PRE OEDIPUS: Melanie Klein and the object-relations school.

"It is tragic that his daughter, who thinks that she must defend him against me,
does not realise that I am serving him better than she."
- Melanie Klein's view of her disputes with Anna Freud, 1941.

Melanie Klein

Born in Vienna, Melanie Reizes (1882-1960 - left) was the youngest child of Moriz Reizes, a Jewish general practitioner of Polish extraction, and his Viennese wife Libussa. Her childhood was turbulent and she never felt close to her father, who like Freud's was over forty when she was born, and was also aware that her arrival had been "unexpected". Melanie suffered depression during a loveless marriage to Arthur Klein, a distant cousin, and went into analysis with Ferenczi and Abraham. Although she was unable to cope with raising her own children, often leaving them in the care of her mother for long periods, she eventually became a noted child psychologist in her own right. She began her career in Berlin, but moved to London in 1926 at the instigation of Ernest Jones, who wanted her to conduct an analysis of his children.

Whilst Jung negated the importance of childhood memories, Klein laid even more stress on the period of very early infancy than Freud had. Like Freud and Jung, she found her own neurotic traits valuable in guiding the development of her theories. Again like Freud, she carried out frequent analyses of her youngest child - in her case a son, Erich, who was (rather clumsily) disguised as "Fritz" in her clinical papers (1). Building upon the work of Hermine Hug-Hellmuth, the pioneering child analyst soon to be murdered by the nephew she had raised (not the best advertisement for psychoanalysis!), Klein devised what later became known as the "play technique". She converted one of her consulting rooms into a playroom, provided her young analysands with small dolls and other toy objects (to represent family members), then interpreted their games according to psychoanalytic principles. This method was roughly equivalent to free association in adults, giving similar access to the unconscious of children too young to articulate their feelings verbally and thus solving some of the problems that Freud had encountered in his analysis of Little Hans.

Klein concluded from her investigations that Freud's five stages of development should be revised since object relations were central from babyhood. The internal battle between "good" and "bad" objects (or "life" and "death" instincts) began in earliest infancy, as the child first internalised (real and imaginary) parental figures and then projected feelings for them onto outside objects such as toys. If too many bad objects were introjected, a neurosis would develop. This good/bad conflict would only be possible if the baby was aware of moral concerns; therefore, argued Klein, the superego must be formed in the first few months of life (2) and thus is as strong in girls as it is in boys. She believed that Oedipal tendencies themselves were present from the end of the first year and hence developed as a result of the formation of the superego rather than as a precondition to it as Freud had claimed. Klein also thought that both sexes initially identified with the mother (called their "femininity phase") before moving on to "normal" Oedipal love objects. In the girl's case this is motivated more by the loss of the mother's breast than by the discovery of the missing penis (3), whilst the boy later abandons his incestuous love for his mother as much through a desire to make amends to his father as through castration fear (4).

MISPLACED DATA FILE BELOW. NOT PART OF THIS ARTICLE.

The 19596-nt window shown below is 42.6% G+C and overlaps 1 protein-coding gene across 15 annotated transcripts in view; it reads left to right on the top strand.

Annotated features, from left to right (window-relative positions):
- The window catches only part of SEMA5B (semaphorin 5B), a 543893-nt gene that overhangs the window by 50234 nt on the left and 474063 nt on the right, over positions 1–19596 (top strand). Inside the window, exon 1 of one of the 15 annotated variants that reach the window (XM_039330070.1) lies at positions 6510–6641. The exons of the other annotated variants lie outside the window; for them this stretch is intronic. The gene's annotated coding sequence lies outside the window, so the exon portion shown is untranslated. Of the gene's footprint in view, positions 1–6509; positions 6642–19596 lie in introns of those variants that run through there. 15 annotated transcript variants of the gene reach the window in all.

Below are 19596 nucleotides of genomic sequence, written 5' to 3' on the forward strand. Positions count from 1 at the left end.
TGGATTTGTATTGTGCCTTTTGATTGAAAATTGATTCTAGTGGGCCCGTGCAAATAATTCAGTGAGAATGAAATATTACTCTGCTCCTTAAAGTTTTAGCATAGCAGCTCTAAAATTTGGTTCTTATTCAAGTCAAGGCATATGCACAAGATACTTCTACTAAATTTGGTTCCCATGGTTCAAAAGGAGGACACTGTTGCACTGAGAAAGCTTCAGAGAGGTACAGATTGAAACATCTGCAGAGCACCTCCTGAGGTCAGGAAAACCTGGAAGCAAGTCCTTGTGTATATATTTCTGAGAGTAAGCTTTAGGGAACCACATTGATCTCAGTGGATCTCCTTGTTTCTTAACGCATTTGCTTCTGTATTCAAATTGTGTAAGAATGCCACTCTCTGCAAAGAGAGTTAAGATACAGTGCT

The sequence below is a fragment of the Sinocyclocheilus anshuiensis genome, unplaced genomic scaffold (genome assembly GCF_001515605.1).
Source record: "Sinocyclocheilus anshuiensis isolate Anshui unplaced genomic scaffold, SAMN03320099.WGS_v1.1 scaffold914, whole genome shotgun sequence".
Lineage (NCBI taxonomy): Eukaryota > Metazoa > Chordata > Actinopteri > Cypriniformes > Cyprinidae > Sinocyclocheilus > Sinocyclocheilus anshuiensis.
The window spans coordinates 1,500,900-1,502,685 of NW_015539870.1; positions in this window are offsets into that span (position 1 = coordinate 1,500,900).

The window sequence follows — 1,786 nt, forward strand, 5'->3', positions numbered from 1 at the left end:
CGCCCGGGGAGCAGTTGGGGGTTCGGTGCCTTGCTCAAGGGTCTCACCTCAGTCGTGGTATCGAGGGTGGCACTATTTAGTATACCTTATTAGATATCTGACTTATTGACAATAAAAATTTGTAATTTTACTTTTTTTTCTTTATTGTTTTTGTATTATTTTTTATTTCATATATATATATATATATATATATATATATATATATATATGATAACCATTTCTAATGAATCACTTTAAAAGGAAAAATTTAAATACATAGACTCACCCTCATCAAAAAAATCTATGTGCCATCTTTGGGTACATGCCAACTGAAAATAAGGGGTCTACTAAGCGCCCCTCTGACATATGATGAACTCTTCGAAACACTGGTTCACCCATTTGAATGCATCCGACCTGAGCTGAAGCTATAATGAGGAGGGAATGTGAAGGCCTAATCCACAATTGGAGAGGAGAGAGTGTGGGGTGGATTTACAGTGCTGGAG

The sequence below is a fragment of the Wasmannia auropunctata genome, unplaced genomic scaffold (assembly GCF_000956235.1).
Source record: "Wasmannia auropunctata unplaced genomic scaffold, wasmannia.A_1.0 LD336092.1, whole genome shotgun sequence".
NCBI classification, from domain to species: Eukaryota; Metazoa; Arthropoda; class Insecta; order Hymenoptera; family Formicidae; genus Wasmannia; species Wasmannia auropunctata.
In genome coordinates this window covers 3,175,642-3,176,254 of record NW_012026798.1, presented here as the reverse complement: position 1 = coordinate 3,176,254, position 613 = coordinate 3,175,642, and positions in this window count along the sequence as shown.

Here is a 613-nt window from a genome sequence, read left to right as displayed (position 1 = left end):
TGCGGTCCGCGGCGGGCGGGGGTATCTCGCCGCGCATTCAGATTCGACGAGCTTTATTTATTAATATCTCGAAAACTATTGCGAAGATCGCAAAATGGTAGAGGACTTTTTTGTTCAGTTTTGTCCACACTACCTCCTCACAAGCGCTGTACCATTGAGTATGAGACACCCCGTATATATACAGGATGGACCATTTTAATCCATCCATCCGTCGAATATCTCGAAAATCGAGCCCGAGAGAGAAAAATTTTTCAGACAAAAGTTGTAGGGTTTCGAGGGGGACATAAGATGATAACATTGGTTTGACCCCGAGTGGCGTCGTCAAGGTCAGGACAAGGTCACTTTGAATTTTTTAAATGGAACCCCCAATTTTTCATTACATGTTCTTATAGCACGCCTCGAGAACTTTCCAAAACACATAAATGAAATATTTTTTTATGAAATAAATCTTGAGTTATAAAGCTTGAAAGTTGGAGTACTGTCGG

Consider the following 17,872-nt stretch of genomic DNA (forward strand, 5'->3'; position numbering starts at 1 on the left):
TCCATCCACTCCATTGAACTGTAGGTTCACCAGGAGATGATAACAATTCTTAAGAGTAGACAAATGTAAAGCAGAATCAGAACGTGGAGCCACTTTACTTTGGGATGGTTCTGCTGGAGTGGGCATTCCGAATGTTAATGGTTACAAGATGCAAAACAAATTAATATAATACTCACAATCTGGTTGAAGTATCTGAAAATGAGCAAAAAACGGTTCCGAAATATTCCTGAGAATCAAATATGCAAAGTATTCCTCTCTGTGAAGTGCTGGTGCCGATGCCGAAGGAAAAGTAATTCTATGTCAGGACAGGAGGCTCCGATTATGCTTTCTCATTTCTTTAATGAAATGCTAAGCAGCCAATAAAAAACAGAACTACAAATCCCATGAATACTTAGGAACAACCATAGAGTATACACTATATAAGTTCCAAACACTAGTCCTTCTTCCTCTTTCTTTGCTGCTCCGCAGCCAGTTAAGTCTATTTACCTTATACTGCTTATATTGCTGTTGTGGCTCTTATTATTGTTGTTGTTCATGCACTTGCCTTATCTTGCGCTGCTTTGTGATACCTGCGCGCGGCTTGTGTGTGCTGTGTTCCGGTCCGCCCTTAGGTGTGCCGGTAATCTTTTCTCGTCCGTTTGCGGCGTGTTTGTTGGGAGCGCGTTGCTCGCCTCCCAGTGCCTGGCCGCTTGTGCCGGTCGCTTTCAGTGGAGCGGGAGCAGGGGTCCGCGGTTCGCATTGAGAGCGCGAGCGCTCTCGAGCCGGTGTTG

Klein's assertions invoked the wrath of Freud's daughter Anna, who saw herself as her father's only legitimate female successor and objected to Klein's stress on biological determinants over environmental ones, as Freud had earlier with Adler, despite the shortcomings of his own position in this regard (see below). His own reaction to Klein was one of ambivalence. He told Jones that: "Melanie Klein's work has aroused considerable doubt and controversy here in Vienna. I myself have no judgement on pedagogic matters" (5). Clearly by this stage of life Freud was unwilling to involve himself in prolonged arguments about the usefulness of new psychoanalytical theories: it was left to Jones and Anna to continue the debate after his death.


1) It is possible that Klein also analysed her two elder children, Melitta ("Lisa"), later one of her mother's most virulent critics within the psychoanalytic movement; and Hans ("Felix"), who died at the early age of 27 in a climbing accident, although these analyses could not have been as intensive as those of Erich. Many years later, Klein supervised the analysis of Erich's son Michael, who became a noted atomic scientist before his early death from cancer.

2) Abraham and Ferenczi, who both postulated that a forerunner of the superego could be found in the oral and anal phases, may have influenced Klein here.

3) See Leader, Darian (2000) Freud's Footnotes, Faber & Faber Ltd, London, p.138.

4) See Caper, Robert (2000) Immaterial Facts: Freud's Discovery of Psychic Reality and Klein's Development of His Work, Routledge, London, p.131.

5) See Caper, Robert (2000) p.76.


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ã Robin Tamblyn, 2000.

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